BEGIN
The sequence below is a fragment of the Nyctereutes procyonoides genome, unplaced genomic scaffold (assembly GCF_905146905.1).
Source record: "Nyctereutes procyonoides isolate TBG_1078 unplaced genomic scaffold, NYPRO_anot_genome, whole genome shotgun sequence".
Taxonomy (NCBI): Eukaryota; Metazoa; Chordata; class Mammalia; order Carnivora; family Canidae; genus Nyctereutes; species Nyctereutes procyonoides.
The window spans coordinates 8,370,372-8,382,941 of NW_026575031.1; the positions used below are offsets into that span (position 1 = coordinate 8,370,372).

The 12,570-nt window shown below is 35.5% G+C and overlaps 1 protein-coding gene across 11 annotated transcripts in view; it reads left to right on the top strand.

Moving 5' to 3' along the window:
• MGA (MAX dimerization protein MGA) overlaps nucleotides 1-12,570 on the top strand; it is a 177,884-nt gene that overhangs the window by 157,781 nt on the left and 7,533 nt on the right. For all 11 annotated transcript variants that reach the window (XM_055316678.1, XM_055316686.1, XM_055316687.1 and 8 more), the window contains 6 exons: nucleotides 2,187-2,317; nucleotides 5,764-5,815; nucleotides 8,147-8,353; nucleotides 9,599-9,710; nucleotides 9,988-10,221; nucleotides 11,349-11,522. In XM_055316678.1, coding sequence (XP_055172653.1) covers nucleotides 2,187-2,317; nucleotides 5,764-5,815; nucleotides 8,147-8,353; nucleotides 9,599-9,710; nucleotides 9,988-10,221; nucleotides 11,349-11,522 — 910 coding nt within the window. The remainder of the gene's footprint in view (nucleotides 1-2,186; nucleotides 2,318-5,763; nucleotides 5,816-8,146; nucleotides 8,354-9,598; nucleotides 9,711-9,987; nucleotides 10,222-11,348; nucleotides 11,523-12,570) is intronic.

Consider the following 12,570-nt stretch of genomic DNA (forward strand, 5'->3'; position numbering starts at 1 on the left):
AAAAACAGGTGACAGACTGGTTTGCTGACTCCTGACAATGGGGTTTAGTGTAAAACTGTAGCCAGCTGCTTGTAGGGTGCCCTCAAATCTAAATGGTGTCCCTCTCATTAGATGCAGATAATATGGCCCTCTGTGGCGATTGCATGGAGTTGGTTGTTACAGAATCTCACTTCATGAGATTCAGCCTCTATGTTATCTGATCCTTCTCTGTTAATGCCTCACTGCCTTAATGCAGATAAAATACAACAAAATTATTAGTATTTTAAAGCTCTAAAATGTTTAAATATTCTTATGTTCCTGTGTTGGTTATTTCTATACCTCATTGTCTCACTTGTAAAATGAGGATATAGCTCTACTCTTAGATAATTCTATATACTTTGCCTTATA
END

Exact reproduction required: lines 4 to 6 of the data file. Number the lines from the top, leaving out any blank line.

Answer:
The window spans coordinates 8,370,372-8,382,941 of NW_026575031.1; the positions used below are offsets into that span (position 1 = coordinate 8,370,372).

The 12,570-nt window shown below is 35.5% G+C and overlaps 1 protein-coding gene across 11 annotated transcripts in view; it reads left to right on the top strand.

Moving 5' to 3' along the window: